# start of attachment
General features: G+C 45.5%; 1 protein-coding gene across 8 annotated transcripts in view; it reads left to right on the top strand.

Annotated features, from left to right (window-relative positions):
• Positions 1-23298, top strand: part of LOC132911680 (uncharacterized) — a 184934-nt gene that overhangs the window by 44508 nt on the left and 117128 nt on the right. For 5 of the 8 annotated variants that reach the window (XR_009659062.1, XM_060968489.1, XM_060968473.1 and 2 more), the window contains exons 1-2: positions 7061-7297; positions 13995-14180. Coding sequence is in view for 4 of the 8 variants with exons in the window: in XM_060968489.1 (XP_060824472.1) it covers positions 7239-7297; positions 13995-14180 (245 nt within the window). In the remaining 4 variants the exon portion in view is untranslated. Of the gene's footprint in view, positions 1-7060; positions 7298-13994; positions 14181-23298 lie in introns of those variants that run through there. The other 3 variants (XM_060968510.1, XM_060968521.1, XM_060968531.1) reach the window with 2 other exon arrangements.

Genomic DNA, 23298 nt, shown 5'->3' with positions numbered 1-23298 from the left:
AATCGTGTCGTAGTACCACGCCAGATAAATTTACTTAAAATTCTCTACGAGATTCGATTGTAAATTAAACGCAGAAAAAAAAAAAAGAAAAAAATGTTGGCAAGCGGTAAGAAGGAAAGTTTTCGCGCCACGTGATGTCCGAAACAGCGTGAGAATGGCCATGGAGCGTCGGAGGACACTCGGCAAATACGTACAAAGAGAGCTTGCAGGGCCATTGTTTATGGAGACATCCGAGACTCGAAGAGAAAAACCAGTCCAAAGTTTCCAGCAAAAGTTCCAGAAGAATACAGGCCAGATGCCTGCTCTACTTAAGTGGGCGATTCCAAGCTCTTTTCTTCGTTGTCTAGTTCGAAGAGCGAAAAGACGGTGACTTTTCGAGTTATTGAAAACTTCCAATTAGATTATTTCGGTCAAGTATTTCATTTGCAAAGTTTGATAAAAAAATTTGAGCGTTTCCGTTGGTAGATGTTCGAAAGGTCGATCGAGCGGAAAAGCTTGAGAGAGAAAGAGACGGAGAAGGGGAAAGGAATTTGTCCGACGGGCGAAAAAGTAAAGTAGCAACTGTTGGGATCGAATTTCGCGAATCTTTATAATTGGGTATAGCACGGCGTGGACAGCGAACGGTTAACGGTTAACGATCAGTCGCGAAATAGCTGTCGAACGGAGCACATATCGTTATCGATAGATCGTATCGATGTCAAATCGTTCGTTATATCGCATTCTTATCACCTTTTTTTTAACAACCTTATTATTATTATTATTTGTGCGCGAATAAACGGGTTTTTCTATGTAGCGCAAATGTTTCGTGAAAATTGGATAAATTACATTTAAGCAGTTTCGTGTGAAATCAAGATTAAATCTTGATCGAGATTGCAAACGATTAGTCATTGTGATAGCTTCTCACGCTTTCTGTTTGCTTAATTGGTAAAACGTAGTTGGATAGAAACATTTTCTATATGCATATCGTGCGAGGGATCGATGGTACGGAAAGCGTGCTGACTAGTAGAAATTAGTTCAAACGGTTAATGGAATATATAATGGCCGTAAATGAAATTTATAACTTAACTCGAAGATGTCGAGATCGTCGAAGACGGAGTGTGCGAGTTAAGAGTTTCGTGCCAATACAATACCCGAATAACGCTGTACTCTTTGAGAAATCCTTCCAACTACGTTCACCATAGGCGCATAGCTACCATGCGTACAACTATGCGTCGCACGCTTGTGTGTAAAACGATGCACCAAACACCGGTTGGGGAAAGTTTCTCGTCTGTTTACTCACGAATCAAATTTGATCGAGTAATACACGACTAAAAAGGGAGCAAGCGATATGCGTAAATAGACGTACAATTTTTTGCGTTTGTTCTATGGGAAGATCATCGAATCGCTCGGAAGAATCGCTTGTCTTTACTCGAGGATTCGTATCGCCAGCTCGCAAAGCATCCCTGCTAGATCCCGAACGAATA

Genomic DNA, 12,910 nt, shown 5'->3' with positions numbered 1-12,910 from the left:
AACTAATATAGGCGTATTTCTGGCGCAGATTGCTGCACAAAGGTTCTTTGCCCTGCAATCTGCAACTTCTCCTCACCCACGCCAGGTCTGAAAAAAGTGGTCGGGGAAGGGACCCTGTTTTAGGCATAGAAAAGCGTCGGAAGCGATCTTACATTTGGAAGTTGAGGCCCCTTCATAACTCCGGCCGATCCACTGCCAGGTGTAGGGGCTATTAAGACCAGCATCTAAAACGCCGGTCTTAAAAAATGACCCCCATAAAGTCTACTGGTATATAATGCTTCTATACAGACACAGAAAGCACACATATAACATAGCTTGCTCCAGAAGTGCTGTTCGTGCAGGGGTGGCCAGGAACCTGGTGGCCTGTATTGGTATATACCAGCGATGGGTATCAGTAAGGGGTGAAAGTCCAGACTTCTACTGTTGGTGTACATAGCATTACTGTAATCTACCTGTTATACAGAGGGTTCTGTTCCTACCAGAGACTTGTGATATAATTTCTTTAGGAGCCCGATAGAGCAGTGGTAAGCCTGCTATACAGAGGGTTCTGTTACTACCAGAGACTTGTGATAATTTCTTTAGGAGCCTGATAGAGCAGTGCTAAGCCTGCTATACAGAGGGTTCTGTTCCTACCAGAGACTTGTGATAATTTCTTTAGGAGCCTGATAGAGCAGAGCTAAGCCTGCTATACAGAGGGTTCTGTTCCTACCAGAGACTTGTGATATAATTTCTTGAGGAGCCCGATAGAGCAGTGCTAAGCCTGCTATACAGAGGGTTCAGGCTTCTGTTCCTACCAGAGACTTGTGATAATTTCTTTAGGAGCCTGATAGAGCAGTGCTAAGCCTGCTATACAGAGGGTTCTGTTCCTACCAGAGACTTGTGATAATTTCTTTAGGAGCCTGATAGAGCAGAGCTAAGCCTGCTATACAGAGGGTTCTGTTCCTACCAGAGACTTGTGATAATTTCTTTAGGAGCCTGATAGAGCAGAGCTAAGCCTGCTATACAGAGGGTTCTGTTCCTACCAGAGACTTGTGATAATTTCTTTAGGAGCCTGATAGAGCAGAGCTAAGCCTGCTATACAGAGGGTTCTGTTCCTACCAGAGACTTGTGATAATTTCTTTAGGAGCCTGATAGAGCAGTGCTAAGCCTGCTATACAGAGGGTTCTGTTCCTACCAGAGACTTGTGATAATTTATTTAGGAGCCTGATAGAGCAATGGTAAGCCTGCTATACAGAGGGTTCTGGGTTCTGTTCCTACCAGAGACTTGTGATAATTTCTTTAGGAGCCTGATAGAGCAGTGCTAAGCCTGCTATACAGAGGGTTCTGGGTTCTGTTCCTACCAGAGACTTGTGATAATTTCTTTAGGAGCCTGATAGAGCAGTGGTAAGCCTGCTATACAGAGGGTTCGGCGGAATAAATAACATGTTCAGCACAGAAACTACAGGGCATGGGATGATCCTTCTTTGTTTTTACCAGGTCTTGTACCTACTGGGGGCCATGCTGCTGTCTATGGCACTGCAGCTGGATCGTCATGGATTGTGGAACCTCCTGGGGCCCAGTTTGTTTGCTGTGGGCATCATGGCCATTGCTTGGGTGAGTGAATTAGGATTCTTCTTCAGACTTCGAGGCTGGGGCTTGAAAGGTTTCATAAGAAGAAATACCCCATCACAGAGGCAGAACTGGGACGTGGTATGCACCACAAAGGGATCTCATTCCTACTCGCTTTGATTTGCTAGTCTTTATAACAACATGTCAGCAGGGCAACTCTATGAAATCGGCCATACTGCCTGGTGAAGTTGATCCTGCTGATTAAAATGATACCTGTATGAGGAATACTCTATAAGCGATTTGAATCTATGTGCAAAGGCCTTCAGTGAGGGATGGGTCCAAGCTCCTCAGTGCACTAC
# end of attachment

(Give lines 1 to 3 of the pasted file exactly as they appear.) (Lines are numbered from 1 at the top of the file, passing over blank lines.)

General features: G+C 45.5%; 1 protein-coding gene across 8 annotated transcripts in view; it reads left to right on the top strand.

Annotated features, from left to right (window-relative positions):
• Positions 1-23298, top strand: part of LOC132911680 (uncharacterized) — a 184934-nt gene that overhangs the window by 44508 nt on the left and 117128 nt on the right. For 5 of the 8 annotated variants that reach the window (XR_009659062.1, XM_060968489.1, XM_060968473.1 and 2 more), the window contains exons 1-2: positions 7061-7297; positions 13995-14180. Coding sequence is in view for 4 of the 8 variants with exons in the window: in XM_060968489.1 (XP_060824472.1) it covers positions 7239-7297; positions 13995-14180 (245 nt within the window). In the remaining 4 variants the exon portion in view is untranslated. Of the gene's footprint in view, positions 1-7060; positions 7298-13994; positions 14181-23298 lie in introns of those variants that run through there. The other 3 variants (XM_060968510.1, XM_060968521.1, XM_060968531.1) reach the window with 2 other exon arrangements.